Canada, Pakistan working together to eliminate terror threat: Canadian envoy

ISLAMABAD, Pakistan: Canadian High Commissioner to Islamabad Heather Cruden said Canada and Pakistan were cooperating to eliminate the threat of terrorism which was claiming innocent lives across the globe.

“Canada condemns terrorists violence in Pakistan which continues to claim the lives of women, men and children and we are working bilaterally and multilaterally to address this global threat,” she told a reception at the embassy here while, condemning the terrorists attack at the Bacha Khan University which claimed 22 lives.

“We hope to strengthen our collaboration with Pakistan to prevent human trafficking and migrant smuggling, both heinous crimes,” as well, she said.

During her brief talk Cruden referred to different areas where two sides had the great potential to further cement their bilateral ties.

She urged Canadian firms to invest in attractive Pakistani I.T, power and energy sectors to further promote commercial relations between the two countries for their mutual benefit.

“Canada is keen to assist Pakistan in the commercial sector. We encourage Canadian technology and service firms to invest” in IT and Telecoms, power and the agriculture sectors which would benefit Pakistan’s economy.

Referring to bilateral trade between the two countries, she said that pulses and other products on the agriculture market made up more than 65 percent of the Canadian exports to Pakistan.

“In 2014, Pakistan was Canada’s largest market for canola, accounting for 47 per cent of Canadian exports to Pakistan,” she said, adding the trade in agricultural goods would continue to grow.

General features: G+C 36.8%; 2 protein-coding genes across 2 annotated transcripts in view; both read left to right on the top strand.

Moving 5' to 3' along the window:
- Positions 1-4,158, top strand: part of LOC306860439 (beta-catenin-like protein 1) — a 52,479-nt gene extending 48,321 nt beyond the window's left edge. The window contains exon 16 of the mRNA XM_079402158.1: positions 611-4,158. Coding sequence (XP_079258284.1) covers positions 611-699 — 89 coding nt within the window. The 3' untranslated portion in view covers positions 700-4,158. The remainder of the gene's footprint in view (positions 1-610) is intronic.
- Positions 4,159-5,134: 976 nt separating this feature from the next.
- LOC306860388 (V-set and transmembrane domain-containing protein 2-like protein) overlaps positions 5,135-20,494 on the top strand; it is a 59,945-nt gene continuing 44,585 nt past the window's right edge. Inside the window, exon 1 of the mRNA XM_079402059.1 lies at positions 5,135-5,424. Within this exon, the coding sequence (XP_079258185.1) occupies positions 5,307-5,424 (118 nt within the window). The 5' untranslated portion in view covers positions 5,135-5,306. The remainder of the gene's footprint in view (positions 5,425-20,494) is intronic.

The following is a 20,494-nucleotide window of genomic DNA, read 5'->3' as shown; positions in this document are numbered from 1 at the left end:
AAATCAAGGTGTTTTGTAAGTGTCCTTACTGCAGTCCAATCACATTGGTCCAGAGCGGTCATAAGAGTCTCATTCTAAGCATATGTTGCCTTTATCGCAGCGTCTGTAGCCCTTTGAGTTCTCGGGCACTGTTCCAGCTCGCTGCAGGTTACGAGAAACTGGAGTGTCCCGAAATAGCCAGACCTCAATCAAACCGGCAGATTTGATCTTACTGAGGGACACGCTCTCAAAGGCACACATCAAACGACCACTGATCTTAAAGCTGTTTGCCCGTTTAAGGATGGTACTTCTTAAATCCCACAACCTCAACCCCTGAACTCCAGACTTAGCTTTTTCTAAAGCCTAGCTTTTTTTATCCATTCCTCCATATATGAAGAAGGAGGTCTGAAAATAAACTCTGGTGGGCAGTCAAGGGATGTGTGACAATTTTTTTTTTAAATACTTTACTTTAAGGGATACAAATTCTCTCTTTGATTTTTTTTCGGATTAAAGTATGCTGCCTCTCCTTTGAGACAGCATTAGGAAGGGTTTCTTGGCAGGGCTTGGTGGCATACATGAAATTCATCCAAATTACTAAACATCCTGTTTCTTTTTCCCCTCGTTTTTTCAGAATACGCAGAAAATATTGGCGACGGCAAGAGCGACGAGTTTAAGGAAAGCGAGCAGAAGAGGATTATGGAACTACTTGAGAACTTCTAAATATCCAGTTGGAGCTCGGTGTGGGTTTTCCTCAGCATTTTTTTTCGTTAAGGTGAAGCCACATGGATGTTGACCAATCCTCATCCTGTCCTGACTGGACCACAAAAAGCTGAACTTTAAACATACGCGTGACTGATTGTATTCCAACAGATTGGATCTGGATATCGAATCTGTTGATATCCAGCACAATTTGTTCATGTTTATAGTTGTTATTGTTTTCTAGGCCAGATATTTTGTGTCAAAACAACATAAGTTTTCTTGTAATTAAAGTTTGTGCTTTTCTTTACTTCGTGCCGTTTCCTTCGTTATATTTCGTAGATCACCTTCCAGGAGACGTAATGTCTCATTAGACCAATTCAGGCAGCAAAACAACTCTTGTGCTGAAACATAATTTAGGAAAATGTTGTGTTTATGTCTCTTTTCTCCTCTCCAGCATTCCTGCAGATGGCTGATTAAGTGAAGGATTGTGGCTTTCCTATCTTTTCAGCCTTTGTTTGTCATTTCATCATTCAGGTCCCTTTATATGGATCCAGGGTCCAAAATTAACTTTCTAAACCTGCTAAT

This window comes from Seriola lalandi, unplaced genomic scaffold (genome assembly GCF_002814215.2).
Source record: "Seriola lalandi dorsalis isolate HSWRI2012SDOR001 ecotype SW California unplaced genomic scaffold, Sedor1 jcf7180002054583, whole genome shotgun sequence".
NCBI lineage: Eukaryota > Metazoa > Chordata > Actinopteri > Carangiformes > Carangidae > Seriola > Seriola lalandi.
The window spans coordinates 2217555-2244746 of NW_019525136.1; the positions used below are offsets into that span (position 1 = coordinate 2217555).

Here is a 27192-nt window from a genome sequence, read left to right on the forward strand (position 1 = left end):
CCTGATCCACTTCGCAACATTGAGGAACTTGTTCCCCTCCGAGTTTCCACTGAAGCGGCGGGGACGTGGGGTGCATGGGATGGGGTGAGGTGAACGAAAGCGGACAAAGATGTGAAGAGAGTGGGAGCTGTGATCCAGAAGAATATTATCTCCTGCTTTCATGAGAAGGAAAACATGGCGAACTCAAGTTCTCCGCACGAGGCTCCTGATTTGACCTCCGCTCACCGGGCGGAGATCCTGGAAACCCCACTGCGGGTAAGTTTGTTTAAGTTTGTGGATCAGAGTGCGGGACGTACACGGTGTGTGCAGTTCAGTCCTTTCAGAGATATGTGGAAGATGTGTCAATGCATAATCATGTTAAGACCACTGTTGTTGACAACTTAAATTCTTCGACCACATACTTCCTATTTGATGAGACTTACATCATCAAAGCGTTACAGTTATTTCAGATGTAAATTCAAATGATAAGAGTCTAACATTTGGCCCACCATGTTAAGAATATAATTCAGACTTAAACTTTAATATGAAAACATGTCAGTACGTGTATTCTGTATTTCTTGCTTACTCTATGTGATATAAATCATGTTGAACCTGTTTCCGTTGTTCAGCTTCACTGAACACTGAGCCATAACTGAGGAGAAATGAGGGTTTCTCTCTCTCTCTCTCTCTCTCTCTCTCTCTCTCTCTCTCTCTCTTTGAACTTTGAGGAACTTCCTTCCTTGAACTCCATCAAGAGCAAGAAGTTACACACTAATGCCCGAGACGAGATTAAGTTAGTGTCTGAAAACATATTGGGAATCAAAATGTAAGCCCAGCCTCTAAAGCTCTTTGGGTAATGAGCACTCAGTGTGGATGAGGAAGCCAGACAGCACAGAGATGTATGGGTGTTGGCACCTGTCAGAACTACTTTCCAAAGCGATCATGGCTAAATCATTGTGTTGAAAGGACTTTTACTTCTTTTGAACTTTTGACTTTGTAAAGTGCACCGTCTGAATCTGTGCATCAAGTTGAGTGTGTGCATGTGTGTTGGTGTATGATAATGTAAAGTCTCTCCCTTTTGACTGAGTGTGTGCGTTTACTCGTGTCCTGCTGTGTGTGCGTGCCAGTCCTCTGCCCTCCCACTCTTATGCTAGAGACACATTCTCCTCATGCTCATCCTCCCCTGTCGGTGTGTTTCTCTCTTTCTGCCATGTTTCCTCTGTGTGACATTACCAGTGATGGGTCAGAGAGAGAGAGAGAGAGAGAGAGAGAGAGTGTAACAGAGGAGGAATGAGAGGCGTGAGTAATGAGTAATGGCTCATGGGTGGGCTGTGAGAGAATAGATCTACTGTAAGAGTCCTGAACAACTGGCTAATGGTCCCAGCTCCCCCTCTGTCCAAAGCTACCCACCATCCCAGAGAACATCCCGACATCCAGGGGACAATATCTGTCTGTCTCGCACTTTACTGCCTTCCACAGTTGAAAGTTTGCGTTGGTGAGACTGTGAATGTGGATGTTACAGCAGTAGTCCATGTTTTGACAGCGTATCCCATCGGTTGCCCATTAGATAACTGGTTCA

The envoy said her country was providing assistance to Pakistan to empower women economically. It supports organizations like CARE, KASHF Foundation and the International Labour Organization to train more than 172,000 aspiring women entrepreneurs in key aspects of financial literacy business skills.

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“Working with strong partners, we have helped decrease poverty levels for women, families and communities,” she said.

As part of Canada’s $250 million commitment to the global Polio eradication initiative, it is providing $20 million to UNICEF’s Polio Plus initiative in Pakistan.

The effort hopefully would help rid Pakistan of polio, she added.

Canada had been assisting Election Commission of Pakistan and it had assisted the International Foundation for Electoral Systems to train over 243,000 staff of which 25 per were women for 2013 elections held in Pakistan.

On the issues of human rights, she said, the two countries were engaged in an open dialogue and in a spirit of mutual respect.

“Issues which are particularly important to Canada include religious tolerance and respect for minorities, gender equality and freedom of press,” she said, adding an independent and free press was essential for a vibrant democracy.

She welcomed the establishment of an autonomous National Commission for Human Rights and hoped it would get the needed resources to fulfill its obligations.

Source: APP

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